ECO SYSTEMS AND BIODIVERSITY
The CNP still has approximately 85% of its ancient primary tropical very humid forest, surrounded by 240 km of coastline and irrigated by an extensive network of rivers, the largest of which, Rio San Juan, is 23 km or 13 mls long. Its highest point is Cerro La Torre at 435 mts or 1,430 ft. Extensive old mangrove forests are habitat for caiman and an abundance of large American crocodiles.
Botanical surveys suggest the existence of around 1,900 species of vascular plants, including an abundance of endemics and numerous very rare and threatened species.
A high level of endemism is reported for many groups of mammals and birds. Coiba Island is home to one of the last and largest groups of the Scarlet Macaw in Central America and a nesting site for the extremely rare and elusive Crested Eagle.
These protected waters are vibrant and alive and host a rich and diverse community of marine fauna including over 1,700 hectares of coral reefs, mollusks, echinoderms, sea turtles and cetaceans (whales, dolphins and porpoises), and 760 species of fish, 33 species of shark and rays, including whale shark, tiger shark, bull shark, white-tip reef, black-tip and scalloped hammerheads. Oceanic currents that sweep the region transport lava, fish and coral species normally associated with the tropical Indio-pacific.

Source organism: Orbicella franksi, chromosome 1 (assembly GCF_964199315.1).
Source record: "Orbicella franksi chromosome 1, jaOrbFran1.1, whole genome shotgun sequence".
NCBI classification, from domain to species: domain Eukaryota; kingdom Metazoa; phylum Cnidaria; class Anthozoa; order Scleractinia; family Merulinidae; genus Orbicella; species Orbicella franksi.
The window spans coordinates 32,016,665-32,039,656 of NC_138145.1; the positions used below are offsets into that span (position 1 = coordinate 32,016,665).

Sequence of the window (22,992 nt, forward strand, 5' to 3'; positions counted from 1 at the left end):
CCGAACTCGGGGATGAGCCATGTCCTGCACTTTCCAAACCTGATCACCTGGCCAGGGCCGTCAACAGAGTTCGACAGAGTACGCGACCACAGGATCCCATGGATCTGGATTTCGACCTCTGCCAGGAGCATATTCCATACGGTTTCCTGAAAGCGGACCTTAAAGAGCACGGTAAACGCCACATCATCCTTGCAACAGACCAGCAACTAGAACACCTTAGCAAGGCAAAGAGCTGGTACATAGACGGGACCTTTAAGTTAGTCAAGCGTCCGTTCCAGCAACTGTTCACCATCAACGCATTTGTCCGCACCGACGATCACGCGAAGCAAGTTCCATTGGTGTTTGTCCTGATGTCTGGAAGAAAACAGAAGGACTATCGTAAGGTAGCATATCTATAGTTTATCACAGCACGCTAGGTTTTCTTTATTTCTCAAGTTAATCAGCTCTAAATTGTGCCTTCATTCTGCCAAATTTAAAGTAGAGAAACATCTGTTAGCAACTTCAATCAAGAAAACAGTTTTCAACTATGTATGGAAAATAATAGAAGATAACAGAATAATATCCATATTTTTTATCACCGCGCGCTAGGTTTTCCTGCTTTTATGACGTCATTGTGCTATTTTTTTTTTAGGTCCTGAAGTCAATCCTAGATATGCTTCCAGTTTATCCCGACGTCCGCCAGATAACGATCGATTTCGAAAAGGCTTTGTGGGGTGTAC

The park's extensive deserted beaches are some of the last remaining protected nesting areas for marine turtles in Panama. They include undisturbed nesting habitat for the giant Pacific Leatherback, whose status of conservation is cited on the UICN list as "Critical".
The Island of Montuosa and the Hannibal Bank contrast the protected reef environments of the park. These areas are totally pelagic/open ocean deep-water environments. Perched on the edge of the abyssal depths of the Mid-American Trench, 2,500 mts/8,000 ft deep. Giant pelagics, such as Blue and Black Marlin, Sail Fish, Giant Yellow and Pacific Blue Fin Tuna and a host of large, schooling, predatory fishes and sharks frequent these sites.
BRIEF GEOLOGICAL HISTORY
The ancient formation of Coiba Island first rose from the abyssal depths of the ocean approximately a thousand miles south of its present geographical position, and 300 miles south of where the Galapagos Islands are situated today. It is a product of a huge submarine lava outpour called the "Galapagos Hotspot".